Author(s): Zelikin AN, Quinn JF, Caruso F
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Abstract Hydrogen-bonded multilayer thin films were constructed using poly(vinylpyrrolidone) and poly(methacrylic acid) functionalized with cysteamine. The resulting films included thiol moieties that were cross-linked to render the films stable at physiological pH. Film buildup was followed using quartz crystal microgravimetry, which was also used to demonstrate the improved stability imparted by reacting the thiol moieties to form disulfide bonds. Films without disulfide bonds were readily deconstructed at physiological pH, while those with disulfide bonds were swollen upon exposure to this pH (7) but remained intact. Addition of a common thiol-disulfide exchange reagent, dithiothreitol (DTT) at pH 7 led to disassembly of the multilayer films. The films were also prepared on colloidal substrates (as demonstrated using confocal microscopy) and were used to retain a model drug (fluorescently labeled transferrin) and release this molecule when triggered by the addition of DTT. This approach has potential for the in vivo applications of hollow capsules, as thiol-disulfide exchange leading to deconstruction of the capsules can occur with the assistance of intracellular proteins.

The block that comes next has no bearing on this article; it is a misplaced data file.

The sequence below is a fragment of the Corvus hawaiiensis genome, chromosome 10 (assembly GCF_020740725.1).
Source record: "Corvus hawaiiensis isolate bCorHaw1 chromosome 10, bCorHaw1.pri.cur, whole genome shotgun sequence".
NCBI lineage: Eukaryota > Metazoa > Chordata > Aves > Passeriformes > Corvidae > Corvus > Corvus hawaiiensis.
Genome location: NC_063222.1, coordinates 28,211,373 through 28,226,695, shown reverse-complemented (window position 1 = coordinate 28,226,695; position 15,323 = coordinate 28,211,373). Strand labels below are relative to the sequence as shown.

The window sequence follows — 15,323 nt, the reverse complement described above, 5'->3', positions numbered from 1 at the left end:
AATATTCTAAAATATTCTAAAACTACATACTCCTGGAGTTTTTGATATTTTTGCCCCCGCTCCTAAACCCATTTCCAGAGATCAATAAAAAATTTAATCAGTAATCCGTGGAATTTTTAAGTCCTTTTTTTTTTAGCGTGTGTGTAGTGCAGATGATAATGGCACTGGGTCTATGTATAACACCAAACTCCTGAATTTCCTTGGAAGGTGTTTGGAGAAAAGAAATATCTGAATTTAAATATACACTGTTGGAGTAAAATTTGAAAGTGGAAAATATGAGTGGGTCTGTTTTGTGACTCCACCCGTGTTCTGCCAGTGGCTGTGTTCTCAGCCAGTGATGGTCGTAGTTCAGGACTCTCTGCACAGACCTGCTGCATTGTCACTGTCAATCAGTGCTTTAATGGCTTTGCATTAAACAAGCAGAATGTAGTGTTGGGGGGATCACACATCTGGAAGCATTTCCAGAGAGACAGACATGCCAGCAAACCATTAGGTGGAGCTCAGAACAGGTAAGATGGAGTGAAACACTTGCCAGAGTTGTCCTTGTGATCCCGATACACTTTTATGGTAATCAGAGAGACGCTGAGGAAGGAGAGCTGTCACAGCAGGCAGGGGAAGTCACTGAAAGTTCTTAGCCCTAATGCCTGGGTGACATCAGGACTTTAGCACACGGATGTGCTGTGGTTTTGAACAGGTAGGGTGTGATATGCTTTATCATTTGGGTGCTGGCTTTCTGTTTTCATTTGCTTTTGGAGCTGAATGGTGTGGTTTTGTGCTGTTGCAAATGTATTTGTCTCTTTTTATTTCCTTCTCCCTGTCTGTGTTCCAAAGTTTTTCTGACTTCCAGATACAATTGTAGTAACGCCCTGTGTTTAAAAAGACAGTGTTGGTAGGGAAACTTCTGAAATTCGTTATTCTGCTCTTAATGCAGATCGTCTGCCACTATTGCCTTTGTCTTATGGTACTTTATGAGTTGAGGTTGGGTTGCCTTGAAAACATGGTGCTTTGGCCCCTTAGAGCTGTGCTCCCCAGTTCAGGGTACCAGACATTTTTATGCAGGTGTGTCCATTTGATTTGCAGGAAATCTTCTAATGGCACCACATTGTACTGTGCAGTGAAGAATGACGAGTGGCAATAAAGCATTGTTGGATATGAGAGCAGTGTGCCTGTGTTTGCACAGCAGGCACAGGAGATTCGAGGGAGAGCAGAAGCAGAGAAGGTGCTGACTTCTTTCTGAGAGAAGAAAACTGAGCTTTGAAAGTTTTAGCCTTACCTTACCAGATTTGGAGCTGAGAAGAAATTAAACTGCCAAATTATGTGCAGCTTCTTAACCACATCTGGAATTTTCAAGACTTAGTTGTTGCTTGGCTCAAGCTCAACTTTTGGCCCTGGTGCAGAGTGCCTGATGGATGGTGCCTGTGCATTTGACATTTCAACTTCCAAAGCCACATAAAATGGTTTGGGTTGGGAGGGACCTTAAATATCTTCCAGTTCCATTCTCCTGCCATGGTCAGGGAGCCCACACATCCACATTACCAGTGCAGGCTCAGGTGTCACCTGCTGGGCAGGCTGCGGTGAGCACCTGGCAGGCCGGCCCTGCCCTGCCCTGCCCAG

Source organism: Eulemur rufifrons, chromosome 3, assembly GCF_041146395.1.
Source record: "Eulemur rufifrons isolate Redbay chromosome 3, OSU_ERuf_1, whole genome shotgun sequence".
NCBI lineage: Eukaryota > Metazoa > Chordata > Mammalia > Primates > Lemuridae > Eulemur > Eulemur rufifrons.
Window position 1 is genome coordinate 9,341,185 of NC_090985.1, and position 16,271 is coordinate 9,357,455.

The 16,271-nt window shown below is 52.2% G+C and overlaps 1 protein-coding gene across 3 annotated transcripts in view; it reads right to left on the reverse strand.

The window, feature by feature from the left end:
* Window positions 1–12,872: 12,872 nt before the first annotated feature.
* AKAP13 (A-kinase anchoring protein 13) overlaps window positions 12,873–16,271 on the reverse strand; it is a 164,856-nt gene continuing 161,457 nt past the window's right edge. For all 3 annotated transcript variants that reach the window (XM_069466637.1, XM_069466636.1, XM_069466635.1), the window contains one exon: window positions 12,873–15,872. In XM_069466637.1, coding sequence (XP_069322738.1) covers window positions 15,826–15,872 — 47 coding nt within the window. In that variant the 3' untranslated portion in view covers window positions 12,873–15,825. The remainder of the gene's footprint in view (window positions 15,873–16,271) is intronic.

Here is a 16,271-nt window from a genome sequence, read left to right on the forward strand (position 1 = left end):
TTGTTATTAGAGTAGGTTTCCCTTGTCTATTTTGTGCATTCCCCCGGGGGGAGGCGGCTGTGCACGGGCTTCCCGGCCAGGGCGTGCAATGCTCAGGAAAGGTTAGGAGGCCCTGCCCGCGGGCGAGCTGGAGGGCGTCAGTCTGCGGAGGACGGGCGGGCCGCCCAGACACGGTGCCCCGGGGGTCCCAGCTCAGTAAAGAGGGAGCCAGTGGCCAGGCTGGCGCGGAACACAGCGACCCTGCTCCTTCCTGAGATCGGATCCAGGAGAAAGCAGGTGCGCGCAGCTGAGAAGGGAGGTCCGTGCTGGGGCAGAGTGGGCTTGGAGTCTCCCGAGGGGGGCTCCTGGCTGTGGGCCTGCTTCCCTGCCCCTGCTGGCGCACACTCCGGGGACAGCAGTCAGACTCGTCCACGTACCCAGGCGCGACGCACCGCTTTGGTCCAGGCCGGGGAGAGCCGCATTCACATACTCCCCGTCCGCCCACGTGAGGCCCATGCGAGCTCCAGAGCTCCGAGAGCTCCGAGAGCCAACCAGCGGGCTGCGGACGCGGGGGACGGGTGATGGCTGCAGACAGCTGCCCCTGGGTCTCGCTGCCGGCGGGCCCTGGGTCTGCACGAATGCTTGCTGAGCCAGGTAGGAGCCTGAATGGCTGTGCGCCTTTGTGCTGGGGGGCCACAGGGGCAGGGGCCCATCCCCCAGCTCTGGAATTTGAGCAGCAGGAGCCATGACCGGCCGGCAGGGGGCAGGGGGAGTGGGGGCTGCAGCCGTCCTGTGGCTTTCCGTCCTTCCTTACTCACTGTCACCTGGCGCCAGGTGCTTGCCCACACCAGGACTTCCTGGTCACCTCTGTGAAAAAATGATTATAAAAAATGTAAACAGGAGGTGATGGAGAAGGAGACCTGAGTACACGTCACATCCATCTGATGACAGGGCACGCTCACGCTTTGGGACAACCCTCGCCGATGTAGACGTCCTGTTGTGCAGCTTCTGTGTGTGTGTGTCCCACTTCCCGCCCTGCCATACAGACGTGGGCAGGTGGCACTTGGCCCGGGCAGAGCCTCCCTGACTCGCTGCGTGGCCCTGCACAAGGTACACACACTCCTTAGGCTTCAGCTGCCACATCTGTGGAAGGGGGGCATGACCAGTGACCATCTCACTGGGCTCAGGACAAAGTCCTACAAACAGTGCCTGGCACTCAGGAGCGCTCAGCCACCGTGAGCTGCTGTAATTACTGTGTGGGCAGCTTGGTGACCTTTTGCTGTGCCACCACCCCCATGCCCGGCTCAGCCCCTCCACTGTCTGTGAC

This article was published in Biomacromolecules
and referenced in Journal of Molecular and Genetic Medicine